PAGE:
Good Question: Fiscal spring cleaning a big but worthwhile task

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Question: I've been spring cleaning my home and have a lot of old financial records taking up space. How long should I keep thingssuch as receipts and paid bills?

Answer: Spring is the perfect time to go through old records and shred information that is no longer needed.

It's also a good time to examine some aspects of your finances and, if necessary, clean some things up.

A good first place to start is your credit report. All consumers are entitled to a free credit report from each of the credit bureaus annually. If you haven't done so in awhile, it's time to check yours. Go to and access your credit report from one of the bureaus. You can obtain all three or you can wait another couple months and retrieve one of the others.

Once you check your credit report, review it and see if there are any items on there that you need to deal with and also check the report for errors. If there are any outstanding items you can tackle, make a plan to do so and follow the proper procedure ( for correcting any errors.

Next, review your budget. If you're saying "What budget?" now is a good time to create one. Consider all your expenses, including ones you only pay periodically (like your water and sewage bill). Figure out how much money you have coming and how much money you have going out. If you need some help, use the agency's free online budget tool at

Once you have reviewed or created your budget, next you might want to look for ways to cut expenses. Budgeting helps you identify expenses you don't realize you have. Try tracking your expenses for one month. This will help pinpoint the miscellaneous spending you're doing. For example, extra trips to the grocery store, lunch or dinner out or that stop for coffee in the morning. Identifying these expenses can help find ways to cut back on spending.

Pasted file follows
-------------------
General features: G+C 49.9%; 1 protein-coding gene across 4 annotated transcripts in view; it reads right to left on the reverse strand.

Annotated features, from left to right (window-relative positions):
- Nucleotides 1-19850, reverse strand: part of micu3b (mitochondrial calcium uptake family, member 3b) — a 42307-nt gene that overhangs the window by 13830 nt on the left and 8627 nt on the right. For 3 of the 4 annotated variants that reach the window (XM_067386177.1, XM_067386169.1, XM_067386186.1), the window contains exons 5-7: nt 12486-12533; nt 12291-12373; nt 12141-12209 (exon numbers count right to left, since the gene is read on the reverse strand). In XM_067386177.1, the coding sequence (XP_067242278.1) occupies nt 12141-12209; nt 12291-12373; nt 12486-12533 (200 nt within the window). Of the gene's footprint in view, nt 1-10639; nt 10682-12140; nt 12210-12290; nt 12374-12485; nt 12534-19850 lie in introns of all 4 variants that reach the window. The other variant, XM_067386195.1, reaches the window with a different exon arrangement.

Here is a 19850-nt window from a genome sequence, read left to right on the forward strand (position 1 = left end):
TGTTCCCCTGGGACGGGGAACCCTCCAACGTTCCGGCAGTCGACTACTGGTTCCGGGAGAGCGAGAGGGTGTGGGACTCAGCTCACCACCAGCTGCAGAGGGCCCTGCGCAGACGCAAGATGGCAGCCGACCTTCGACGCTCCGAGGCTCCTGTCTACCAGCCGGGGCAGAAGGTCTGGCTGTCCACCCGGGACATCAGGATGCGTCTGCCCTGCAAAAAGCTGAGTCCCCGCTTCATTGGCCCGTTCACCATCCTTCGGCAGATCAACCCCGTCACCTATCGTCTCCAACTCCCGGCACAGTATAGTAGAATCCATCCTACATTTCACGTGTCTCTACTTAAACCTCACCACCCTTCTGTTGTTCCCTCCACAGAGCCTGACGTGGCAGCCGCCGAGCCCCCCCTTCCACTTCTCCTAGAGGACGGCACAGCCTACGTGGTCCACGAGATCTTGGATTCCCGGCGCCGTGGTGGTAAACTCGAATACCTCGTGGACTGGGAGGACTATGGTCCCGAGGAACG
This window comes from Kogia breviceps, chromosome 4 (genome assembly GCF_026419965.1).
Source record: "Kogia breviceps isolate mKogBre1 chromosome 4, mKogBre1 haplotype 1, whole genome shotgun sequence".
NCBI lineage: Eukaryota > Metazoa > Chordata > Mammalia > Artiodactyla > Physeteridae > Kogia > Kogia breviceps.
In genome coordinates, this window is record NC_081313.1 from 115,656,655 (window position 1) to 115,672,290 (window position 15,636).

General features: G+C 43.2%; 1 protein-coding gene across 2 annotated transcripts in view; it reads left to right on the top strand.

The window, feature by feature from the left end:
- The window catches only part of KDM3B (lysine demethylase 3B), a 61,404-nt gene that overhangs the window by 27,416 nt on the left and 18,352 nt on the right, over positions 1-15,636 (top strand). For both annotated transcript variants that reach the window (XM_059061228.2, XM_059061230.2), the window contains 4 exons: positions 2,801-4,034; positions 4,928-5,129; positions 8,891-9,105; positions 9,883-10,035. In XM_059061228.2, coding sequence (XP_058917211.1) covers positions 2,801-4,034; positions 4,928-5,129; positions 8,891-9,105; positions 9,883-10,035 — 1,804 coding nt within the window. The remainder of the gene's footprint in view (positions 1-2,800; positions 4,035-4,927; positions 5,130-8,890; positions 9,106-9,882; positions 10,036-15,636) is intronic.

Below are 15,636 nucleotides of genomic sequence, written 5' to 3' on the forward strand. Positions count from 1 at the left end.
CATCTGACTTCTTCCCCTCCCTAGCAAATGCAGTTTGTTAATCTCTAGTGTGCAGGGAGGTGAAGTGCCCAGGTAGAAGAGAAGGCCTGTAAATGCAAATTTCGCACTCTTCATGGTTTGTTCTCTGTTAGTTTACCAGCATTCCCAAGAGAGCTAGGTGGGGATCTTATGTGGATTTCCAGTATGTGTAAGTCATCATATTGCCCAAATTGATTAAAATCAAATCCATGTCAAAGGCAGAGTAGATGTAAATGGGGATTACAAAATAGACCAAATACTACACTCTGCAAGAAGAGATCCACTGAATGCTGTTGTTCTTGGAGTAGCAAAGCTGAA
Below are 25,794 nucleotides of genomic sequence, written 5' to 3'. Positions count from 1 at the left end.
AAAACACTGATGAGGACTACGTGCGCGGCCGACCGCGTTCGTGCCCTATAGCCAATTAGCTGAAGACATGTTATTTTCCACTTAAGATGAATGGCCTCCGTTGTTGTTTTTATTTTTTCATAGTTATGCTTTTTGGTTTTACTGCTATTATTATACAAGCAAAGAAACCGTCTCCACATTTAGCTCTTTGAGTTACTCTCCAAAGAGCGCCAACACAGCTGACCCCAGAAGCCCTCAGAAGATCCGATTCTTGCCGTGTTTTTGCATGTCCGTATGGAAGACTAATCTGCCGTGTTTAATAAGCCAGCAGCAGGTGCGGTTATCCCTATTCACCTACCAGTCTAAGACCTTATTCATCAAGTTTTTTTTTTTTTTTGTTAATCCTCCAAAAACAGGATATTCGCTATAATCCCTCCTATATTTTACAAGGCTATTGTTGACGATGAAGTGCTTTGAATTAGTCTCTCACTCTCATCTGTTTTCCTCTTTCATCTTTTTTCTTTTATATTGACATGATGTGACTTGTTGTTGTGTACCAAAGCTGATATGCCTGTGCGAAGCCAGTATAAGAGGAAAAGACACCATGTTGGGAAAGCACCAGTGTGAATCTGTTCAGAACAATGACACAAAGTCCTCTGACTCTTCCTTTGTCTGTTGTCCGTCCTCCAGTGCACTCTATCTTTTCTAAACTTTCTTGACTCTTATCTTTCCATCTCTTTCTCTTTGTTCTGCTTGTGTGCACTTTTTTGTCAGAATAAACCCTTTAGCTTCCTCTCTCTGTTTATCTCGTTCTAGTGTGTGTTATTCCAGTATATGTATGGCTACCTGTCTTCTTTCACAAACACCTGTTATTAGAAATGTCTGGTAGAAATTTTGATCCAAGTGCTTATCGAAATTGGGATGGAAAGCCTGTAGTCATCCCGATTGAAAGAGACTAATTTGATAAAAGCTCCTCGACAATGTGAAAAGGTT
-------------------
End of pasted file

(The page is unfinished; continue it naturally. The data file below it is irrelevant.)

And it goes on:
Cutting back on spending can lead you to increasing your savings. By eliminating some extra expenses, you can redistribute the funds into a savings account. Maybe you're saving for something specific, like a vacation or a new car or maybe you're building up an emergency fund that will help you be prepared when disaster strikes.

Have you been saving receipts and bill statements? Do you know what to get rid of and when? See the list below for what to keep and how long you should keep it. Any documents you want to get rid of that contain personal information, make sure you shred them to prevent identity theft. If you have an excessive amount to shred, keep your eyes open for a shred day in your community.

What to keep and for how long:

• One month: ATM printouts

• One year: paycheck stubs, utility bills, credit card receipts

• Three years: income tax return

• Seven years: records of satisfied loans

• Keep while active: contracts, property tax records, home improvement records

• Forever: marriage license, bankruptcy papers, military discharge papers

A financial spring cleaning works the same way a household spring cleaning does -- it's a big task, but once you're done, you're glad you did it.


Heather Murray is manager of education and resource development for Advantage Credit Counseling Service (dba Consumer Credit Counseling Service). For more information about the agency's services, please visit To access the free online budgeting tool, go to If you have money or credit management questions, you can email Ms. Murray at Please provide your name, address and daytime telephone number with all inquiries. Ms. Murray tries to reply to all inquiries but, because of the volume of questions she receives, cannot always respond.


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